A place-based method of evaluation and spatial units of analysis were used to measure the extent to which allocating police resources to high-rick areas, derived from risk terrain modeling (RTM), affects the frequency and spatial distribution of new crime events. This quasi-experimental project had two primary goals: 1) to replicate and validate RTM in multiple jurisdictions and across many different crime types; and 2) to evaluate intervention strategies targeted at high-risk micro-level environments across 5 cities: Chicago, IL; Colorado Springs, CO; Glendale, AZ; Kansas City, MO; and Newark, NJ.
In completing the risk terrain models (RTM), the RTMDx Utility, developed by the Rutgers Center on Public Security, was used. The Utility applied a precise set of statistical tests to evaluate the relative importance of spatial factors in influencing crime outcomes. The Utility begins by building an elastic net penalized regression model assuming a Poisson distribution of events. It does this using cross-validation. The Utility then further simplifies the model in subsequent steps via a bidirectional step wise regression process (Poisson and negative binomial) and measures the Bayesian Information Criteria (BIC) score. The best model with the lowest BIC score between Poisson and negative binomial distributions is selected.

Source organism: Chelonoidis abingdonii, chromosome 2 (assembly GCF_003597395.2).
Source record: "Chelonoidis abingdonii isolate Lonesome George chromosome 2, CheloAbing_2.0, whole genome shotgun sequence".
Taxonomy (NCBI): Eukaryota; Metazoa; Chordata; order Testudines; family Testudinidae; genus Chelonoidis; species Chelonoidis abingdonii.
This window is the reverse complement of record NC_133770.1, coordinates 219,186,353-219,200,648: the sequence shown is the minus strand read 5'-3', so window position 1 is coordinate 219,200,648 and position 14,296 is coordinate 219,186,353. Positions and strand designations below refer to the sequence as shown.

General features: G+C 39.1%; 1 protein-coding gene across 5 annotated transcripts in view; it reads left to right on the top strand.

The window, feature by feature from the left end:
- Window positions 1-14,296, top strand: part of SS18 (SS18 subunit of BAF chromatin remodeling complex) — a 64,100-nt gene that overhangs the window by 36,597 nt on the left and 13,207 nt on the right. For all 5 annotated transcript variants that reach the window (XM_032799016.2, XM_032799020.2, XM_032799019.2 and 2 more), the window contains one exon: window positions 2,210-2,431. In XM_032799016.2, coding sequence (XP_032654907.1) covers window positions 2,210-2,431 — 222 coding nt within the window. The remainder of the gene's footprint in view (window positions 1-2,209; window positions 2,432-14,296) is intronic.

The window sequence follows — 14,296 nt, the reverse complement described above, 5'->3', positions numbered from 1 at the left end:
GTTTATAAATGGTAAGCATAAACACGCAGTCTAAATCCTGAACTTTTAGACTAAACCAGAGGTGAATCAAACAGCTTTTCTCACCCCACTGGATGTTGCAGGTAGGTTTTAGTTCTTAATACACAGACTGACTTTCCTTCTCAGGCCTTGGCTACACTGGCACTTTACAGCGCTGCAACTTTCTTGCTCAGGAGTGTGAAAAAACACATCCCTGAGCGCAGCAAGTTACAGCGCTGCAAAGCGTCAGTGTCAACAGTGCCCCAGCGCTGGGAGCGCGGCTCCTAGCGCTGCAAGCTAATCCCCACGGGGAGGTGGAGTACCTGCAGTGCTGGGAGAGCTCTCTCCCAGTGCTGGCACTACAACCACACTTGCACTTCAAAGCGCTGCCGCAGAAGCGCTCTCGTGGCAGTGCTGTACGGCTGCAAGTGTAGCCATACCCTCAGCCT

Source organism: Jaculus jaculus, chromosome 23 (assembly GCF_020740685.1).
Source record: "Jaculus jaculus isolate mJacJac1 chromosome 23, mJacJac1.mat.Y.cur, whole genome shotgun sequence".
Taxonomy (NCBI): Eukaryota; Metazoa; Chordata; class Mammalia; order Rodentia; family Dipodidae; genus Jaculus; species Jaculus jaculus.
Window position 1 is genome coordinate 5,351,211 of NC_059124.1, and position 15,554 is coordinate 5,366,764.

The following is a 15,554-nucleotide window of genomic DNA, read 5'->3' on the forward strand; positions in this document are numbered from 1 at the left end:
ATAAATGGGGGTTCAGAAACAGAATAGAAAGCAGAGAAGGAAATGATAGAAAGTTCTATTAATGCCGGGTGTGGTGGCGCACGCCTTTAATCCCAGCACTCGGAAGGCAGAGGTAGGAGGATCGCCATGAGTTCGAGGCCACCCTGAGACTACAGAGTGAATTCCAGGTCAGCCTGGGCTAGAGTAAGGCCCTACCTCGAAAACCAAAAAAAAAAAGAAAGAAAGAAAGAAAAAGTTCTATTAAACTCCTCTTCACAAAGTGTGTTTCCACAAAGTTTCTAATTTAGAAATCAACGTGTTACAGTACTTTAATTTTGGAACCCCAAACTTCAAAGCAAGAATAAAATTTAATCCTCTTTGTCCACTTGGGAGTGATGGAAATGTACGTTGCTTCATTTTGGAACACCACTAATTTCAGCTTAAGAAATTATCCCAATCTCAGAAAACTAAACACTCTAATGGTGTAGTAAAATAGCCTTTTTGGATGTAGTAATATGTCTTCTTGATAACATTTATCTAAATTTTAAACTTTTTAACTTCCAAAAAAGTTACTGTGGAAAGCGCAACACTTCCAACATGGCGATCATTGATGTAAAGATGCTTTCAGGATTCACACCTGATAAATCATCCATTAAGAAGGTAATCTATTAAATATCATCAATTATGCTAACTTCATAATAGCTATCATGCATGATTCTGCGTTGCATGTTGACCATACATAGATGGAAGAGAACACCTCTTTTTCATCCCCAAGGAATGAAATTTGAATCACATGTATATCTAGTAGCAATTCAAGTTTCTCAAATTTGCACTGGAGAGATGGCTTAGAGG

RTMDx outputs are tabular and cartographic; for each significant risk factor, tabular outputs include a relative risk value (RRV), which is the exponentiated factor coefficient (i.e., relative weight), and the optimal operationalization and distal extent of spatial influence. A risk terrain map is also produced to show highest risk places throughout the study area.
Following the RTM analysis in each city, each Police Department developed an intervention strategy that targeted the spatial influences of select significant risk factors. The Police Department also worked with the research team in the selection of target areas for the intervention. In evaluating the intervention, statistical comparisons were made to equivalent control areas locally within each city. Control areas were matched to treatment areas through Propensity Score Matching.
A census of all elements of each city was used for this project. No sampling was done for this project.
Longitudinal: Cohort / Event-based
City-level crime incidents
Chicago Police Department (Chicago, IL)
Glendale Police Department (Glendale, AZ)
Newark Police Department (Newark, NJ)
Colorado Springs Police Department (Colorado Springs, CO)
Arlington Police Department (Arlington, TX)
Kansas City Police Department (Kansas City, MO)
geographic information system (GIS) data
Variables used in analysis were X and Y coordinates of risk factor locations including foreclosures, parks, bars, and liquor stores as well as coordinate locations of city level crime occurrences, including car theft, shootings, aggravated violence, and drug related crime.